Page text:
1.1 Planar polyvinyl chloride (vinyl) indoor materials may contain semi-volatile organic compounds (SVOCs), such as phthalate esters and other non-phthalate plasticizers, that can emit into indoor air. Phthalate esters and other non-phthalate plasticizers that have been measured using this test method are referred to as SVOCs in the remainder of this test method. 1.2 The SVOCs are present in a wide range of products and not limited to planar polyvinyl chloride (vinyl) indoor materials. This test method highlights vinyl flooring and mattress coverings because of method development and associated quality control data produced from testing these materials. The materials inclusion in this test method does not indicate the SVOC source strength of vinyl flooring and mattress coverings relative to other products. 1.3 This test method describes the design of a 1 L environmental chamber with minimal exposed chamber walls. 1.4 This test method measures the steady-state gas phase concentration of SVOCs in the chamber. Samples of products are tested at specified conditions of temperature, airflow rate, and elapsed time in a specially designed chamber with dry air. Air samples are collected periodically using sorbent sampling tubes at the chamber exhausts at controlled flow rates and then analyzed by thermal desorption-gas chromatography-mass spectrometry (TD-GC-MS). 1.5 This test method determines the SVOC convective gas-phase mass transfer coefficient across the material surface, hm, from the known dimethyl phthalate mass transfer coefficient in the chamber. 1.6 Using the steady-state gas phase concentration and mass transfer coefficient, this test method estimates the gas-phase concentration of SVOC in equilibrium with the material phase (yo) at a specified temperature. The obtained yo data can be used to predict emissions in real indoor environments. However, exposure modeling is beyond the scope of this test method. 1.7 The results for gas phase concentration change in the chamber with time, steady-state gas phase SVOC concentrations (yss), and yo only represent the conditions specified in this test method and are the result of assumptions built into this test method such as instantaneous equilibrium at the source/air interface. The results may not be representative of those collected under other test conditions (that is, temperature or flow rate) or comparable with other SVOC test methods. 1.8 Units--The values stated in SI units are to be regarded as the standard. No other units of measure are used. 1.9 This standard does not purport to address all of the safety concerns, if any, associated with its use. It is the responsibility of the user of this standard to establish appropriate safety and health practices and determine the applicability of regulatory limitations prior to use.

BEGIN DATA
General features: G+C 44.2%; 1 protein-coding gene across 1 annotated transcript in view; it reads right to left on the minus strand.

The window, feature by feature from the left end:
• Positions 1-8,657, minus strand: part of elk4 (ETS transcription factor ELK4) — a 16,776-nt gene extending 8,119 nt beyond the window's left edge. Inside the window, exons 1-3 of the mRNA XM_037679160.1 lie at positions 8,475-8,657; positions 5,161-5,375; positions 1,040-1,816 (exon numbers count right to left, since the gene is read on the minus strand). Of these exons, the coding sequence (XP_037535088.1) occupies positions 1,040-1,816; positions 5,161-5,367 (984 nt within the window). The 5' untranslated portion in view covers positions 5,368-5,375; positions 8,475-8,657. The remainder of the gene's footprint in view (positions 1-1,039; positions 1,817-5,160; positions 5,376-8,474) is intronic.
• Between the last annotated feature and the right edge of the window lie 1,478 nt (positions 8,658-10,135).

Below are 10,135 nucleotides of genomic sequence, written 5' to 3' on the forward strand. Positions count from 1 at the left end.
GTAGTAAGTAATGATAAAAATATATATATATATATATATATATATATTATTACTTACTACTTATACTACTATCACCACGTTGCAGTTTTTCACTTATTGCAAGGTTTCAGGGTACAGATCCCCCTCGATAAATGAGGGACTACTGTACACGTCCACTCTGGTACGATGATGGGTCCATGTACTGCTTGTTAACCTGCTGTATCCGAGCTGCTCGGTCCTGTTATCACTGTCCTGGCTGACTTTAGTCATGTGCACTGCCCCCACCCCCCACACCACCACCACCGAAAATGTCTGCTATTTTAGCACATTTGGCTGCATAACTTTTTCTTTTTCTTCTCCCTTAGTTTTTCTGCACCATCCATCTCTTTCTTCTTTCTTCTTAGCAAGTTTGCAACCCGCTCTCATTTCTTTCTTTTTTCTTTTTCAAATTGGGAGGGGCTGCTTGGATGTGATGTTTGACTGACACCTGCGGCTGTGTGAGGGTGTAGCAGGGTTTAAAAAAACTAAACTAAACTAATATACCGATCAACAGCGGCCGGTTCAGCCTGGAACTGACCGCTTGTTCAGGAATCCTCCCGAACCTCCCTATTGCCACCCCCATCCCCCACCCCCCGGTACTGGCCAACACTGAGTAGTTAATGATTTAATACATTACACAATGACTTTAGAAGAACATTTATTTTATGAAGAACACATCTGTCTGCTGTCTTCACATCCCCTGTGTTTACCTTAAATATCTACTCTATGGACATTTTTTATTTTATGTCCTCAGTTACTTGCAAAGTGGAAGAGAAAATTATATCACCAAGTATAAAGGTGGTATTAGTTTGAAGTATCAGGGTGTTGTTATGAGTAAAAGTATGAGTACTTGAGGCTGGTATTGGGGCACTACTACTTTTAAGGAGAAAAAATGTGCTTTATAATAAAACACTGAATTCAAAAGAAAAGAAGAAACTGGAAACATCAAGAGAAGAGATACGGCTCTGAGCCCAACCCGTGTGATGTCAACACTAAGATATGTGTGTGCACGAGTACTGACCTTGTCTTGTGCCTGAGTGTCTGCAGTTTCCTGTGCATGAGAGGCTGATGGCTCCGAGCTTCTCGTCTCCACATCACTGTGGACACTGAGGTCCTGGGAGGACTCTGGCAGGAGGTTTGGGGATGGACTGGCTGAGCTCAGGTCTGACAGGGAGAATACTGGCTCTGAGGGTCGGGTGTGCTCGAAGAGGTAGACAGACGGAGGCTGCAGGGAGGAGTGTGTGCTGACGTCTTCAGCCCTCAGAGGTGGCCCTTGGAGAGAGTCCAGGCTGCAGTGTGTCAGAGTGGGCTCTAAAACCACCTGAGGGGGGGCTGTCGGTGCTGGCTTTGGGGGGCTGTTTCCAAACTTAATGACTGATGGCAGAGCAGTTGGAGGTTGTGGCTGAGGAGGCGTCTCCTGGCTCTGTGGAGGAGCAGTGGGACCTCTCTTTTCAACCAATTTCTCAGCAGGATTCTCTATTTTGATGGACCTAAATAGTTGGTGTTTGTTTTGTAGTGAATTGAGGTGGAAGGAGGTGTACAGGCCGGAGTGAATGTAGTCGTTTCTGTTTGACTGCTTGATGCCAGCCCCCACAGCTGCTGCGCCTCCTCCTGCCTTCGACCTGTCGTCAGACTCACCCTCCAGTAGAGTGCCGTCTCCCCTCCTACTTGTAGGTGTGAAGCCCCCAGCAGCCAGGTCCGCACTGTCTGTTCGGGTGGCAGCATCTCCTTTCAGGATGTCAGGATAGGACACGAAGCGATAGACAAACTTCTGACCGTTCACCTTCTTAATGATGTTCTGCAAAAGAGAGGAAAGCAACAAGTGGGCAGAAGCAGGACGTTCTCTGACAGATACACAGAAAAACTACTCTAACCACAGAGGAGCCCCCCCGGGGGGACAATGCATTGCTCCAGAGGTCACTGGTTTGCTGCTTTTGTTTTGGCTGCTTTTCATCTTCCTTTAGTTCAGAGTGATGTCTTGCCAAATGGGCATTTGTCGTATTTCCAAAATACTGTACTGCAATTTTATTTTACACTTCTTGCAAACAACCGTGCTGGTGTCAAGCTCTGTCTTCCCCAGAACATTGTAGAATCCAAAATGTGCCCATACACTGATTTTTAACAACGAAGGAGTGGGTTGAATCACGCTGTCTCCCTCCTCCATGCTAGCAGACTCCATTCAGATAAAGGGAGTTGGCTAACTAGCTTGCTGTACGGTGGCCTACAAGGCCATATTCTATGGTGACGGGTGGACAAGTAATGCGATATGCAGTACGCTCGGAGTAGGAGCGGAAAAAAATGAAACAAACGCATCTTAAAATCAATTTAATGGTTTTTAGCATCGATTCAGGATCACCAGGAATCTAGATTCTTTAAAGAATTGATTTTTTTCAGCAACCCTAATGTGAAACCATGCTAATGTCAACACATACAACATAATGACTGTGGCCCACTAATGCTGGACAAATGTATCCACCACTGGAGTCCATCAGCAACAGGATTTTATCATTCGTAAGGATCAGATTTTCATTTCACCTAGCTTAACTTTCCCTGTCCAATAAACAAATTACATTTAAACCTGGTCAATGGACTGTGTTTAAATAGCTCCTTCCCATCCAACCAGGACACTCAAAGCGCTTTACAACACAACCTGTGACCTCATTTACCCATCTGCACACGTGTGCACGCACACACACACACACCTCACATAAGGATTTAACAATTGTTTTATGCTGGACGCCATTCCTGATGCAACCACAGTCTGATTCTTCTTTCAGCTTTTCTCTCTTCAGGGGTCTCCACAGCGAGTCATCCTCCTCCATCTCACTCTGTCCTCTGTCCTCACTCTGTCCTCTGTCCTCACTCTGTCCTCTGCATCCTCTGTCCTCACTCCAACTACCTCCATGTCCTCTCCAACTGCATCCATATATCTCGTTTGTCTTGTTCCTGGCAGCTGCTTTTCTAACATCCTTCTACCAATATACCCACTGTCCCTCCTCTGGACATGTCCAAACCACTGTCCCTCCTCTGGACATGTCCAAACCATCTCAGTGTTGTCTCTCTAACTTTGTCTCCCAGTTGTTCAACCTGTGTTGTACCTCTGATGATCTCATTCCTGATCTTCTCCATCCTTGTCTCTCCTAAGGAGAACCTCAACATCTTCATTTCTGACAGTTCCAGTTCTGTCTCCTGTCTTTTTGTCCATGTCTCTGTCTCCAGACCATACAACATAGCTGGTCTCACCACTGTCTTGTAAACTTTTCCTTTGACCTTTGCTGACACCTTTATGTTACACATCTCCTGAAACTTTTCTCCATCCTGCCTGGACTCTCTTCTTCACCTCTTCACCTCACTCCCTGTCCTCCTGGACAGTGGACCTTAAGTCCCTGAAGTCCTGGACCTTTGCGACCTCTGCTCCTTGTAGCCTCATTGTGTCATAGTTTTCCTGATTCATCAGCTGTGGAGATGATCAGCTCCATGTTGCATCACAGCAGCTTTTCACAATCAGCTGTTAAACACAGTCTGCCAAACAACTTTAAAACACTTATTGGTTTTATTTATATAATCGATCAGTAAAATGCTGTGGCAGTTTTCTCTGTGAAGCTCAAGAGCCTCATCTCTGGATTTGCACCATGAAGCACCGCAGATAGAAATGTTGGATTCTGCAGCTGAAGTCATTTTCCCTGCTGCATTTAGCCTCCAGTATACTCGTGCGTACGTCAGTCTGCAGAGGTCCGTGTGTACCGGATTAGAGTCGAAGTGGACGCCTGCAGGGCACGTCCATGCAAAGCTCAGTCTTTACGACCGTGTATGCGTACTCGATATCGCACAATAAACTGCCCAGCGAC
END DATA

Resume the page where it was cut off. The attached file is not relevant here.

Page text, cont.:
Keywordsplasticizers; SVOCs; indoor air quality; small-scale environmental test chamber
Referencing methods, which are used for testing volatile organic compounds (VOCs) emissions from products, are typically very time-consuming when used for SVOC emission measurements and impractical for screening indoor materials/products. Furthermore, the emissions of SVOCs are controlled by external gas-phase resistance and exterior sinks meaning that the specific emission rate (SER) measured in a test chamber can be quite different from that for the same material in a real indoor environment. Therefore, the SER obtained via the referencing methods is often inapplicable to other conditions and can only be used for comparative studies. Small-scale stainless steel chambers are specially designed and constructed to facilitate rapid steady state and shorten testing times by having a high ratio of emission surface to sorption surface, avoiding mass loss of SVOCs onto sampling pathways, and improving air mixing inside the chamber. Furthermore, the gas-phase concentration of SVOCs in equilibrium with the material phase (y0), which is the key parameter controlling SVOC emissions, can be determined based on the measurements and used to estimate the expected contribution of SVOC emissions from the tested material/product to real indoor environments. Finally, emission data may also be used to compare and categorize different indoor materials/products. This test method would give manufacturers and government agency to examine the impact of various product formulations on indoor air quality in a uniform and repeatable way.
The title and scope are in draft form and are under development within this ASTM Committee.Back to Top
Ballot Item Approved as D8345-2021 and Pending Publication